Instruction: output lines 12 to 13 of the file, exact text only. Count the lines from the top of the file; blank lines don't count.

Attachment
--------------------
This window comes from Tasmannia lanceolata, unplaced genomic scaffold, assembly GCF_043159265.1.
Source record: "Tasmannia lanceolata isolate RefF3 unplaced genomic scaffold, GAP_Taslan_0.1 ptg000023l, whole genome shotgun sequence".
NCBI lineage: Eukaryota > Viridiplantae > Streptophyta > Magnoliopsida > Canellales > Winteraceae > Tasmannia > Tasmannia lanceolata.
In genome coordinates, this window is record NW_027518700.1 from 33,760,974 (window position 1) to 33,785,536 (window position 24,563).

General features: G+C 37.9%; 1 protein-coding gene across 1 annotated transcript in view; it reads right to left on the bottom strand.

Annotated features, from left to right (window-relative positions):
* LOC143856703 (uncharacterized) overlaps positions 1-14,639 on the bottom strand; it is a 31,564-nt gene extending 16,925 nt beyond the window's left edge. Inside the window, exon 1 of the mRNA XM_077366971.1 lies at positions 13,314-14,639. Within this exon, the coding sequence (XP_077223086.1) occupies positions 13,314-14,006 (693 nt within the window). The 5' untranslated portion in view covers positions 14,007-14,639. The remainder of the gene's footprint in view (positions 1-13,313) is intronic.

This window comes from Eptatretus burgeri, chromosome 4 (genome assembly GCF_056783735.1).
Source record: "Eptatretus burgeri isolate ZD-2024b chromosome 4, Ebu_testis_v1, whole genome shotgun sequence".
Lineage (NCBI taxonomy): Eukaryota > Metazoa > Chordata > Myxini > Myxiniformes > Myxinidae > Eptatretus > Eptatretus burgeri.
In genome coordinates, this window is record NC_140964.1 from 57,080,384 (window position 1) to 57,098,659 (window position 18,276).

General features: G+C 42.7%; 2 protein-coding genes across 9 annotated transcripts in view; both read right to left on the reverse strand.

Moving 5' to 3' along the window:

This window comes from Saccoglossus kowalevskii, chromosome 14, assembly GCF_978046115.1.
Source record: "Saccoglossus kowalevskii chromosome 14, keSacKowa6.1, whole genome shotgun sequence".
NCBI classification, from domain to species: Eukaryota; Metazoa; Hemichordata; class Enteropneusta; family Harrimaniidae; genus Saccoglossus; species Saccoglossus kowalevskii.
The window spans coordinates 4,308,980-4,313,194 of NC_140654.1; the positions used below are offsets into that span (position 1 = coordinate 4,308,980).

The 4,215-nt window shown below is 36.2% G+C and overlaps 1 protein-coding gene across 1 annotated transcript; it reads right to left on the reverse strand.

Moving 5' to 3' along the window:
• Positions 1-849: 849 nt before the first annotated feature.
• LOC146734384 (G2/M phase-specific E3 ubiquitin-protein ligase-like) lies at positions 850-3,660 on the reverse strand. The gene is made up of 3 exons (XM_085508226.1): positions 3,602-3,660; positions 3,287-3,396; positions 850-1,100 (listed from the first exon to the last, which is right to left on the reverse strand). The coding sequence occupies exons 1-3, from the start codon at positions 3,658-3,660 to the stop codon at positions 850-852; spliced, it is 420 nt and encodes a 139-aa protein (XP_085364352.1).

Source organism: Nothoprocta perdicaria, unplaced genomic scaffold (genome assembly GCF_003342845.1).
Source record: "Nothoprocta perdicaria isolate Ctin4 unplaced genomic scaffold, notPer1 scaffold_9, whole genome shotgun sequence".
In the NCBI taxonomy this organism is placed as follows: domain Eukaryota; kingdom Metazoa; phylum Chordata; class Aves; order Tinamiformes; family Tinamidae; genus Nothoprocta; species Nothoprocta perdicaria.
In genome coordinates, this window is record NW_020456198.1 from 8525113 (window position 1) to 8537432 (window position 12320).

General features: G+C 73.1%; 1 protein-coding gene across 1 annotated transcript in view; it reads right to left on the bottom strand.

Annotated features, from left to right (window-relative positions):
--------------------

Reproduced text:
General features: G+C 42.7%; 2 protein-coding genes across 9 annotated transcripts in view; both read right to left on the reverse strand.

Moving 5' to 3' along the window: